Genetic approaches are the latest strategy for controlling insects , When controlling mosquitoes that spread malaria, gene drives, which force genetic changes to proliferate in a population, are faster and more efficient than simply releasing mosquitoes that are immune to the parasite, according to a new study.
Genetic approaches are the latest strategy for controlling insects like mosquito populations that spread the malaria parasite and viruses like dengue, chikungunya fever, yellow fever and Zika.
 
In the lab, scientists have attempted to control the numbers of mosquitoes that can transmit these infections by introducing insects engineered to carry anti-disease genes and through gene drives, where engineered individuals also carry genes that change the rules of inheritance, increasing the odds that the changes passed on and spread throughout the entire population.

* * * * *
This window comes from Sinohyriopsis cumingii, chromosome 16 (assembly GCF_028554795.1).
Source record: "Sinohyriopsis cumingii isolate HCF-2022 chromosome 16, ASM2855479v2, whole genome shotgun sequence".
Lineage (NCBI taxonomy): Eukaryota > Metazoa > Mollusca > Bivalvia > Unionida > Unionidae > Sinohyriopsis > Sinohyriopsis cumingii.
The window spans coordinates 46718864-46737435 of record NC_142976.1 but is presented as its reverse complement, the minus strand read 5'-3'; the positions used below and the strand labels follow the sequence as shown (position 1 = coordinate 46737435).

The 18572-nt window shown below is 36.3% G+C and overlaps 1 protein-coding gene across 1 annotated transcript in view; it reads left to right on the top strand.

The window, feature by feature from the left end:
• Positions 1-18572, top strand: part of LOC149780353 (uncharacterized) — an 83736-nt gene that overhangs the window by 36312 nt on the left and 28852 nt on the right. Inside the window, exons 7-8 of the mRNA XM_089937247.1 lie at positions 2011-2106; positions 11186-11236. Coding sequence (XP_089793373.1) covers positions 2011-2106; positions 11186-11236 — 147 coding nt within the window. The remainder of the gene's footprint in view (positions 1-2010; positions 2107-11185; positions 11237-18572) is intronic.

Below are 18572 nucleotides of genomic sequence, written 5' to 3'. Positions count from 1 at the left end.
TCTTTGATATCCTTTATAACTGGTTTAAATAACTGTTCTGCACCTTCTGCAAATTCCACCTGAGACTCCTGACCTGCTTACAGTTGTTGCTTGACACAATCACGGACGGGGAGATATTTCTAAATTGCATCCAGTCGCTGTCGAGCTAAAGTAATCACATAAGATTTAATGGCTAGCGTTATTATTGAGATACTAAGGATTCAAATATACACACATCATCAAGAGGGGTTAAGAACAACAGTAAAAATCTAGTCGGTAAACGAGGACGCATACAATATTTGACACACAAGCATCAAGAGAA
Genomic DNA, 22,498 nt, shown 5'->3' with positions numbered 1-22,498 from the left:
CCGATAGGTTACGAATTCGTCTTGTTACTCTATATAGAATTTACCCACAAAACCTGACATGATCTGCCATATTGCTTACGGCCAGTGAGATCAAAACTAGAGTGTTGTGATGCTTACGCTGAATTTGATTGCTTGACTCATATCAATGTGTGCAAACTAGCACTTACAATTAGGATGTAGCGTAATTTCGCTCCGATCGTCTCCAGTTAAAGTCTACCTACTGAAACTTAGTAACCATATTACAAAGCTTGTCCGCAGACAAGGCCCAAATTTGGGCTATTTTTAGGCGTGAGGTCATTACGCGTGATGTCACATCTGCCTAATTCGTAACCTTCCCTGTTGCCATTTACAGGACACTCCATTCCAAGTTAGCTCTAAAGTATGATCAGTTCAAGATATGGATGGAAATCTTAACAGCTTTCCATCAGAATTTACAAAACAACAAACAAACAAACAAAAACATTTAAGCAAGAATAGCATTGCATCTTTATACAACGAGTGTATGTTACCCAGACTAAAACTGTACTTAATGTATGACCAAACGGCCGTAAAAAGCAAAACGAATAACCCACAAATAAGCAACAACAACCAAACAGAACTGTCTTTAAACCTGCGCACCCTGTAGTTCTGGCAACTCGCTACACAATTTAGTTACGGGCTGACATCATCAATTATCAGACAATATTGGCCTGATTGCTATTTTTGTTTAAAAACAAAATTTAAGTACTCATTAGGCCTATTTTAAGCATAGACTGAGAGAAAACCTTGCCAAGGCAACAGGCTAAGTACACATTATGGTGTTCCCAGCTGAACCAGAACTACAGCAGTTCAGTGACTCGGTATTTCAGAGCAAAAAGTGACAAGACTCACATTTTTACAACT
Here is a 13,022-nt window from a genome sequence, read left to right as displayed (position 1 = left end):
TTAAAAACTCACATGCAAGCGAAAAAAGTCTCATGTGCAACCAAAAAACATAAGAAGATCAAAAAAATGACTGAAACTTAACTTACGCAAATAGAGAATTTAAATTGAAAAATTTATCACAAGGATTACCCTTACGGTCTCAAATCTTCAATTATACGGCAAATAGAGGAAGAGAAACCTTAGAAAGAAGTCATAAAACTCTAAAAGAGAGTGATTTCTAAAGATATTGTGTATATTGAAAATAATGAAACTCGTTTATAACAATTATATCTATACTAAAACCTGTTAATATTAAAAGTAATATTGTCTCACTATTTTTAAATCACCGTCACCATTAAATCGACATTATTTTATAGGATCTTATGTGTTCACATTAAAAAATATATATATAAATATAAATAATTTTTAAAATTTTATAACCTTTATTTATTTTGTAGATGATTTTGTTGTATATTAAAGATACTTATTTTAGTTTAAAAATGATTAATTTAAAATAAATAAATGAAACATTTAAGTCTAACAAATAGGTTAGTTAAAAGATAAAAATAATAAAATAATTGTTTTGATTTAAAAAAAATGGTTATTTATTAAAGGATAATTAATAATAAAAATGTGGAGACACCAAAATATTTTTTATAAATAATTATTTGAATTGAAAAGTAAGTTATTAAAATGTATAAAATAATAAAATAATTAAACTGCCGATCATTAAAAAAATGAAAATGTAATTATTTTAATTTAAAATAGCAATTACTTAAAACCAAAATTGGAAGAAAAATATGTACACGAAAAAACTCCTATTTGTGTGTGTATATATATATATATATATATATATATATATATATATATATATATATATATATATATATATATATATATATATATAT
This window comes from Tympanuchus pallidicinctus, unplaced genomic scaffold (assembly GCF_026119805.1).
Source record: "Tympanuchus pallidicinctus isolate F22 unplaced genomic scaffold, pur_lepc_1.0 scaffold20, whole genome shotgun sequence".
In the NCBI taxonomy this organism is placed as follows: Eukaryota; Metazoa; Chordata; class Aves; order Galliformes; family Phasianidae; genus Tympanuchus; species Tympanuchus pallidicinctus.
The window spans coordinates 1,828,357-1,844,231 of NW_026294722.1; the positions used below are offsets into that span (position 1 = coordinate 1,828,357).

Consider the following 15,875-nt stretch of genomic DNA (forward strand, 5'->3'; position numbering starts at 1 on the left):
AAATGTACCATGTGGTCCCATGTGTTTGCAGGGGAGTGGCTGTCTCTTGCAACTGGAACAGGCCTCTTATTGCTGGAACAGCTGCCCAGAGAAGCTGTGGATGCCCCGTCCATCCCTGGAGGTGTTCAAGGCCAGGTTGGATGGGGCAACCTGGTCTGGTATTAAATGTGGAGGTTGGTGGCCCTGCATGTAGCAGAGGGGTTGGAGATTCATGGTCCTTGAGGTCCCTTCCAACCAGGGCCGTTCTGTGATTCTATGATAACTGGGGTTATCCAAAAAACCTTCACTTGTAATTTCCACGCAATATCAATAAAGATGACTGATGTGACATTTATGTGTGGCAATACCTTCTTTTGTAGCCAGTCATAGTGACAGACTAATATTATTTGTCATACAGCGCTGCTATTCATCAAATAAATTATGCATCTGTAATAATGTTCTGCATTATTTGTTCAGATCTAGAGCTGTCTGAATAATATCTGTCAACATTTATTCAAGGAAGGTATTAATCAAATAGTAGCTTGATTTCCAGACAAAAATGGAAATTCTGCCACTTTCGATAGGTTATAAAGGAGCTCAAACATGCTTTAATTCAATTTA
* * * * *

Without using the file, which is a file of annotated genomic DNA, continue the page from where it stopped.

In the current study, researchers simulated non-drive and gene-drive mosquito releases using small cage trials to explore the efficacy of delivering anti-malaria genes to a mosquito species that commonly carries the parasite. They demonstrated that both approaches are effective, but the gene drive was more efficient because it needed only a single release of a small number of insects.
 
In contrast, the non-drive simulation required repeated, larger releases. The drive system targets a gene that affects female mosquito survival after it feeds on blood, and drove mosquito populations to extinction, except in one simulation where mutations popped up that prevented the engineered genes from passed on effectively.
 
The findings suggest that gene drives will be the most efficient and affordable genetic approach for controlling mosquito populations, assuming that they approved for use in the wild.
 
The study also demonstrates that preliminary laboratory cage trials can help scientists to test and improve the design of engineered insects before they released. The researchers point out that future gene drive experiments focused on malaria prevention should also involve mosquitoes infected with the parasite to better simulate actual conditions.

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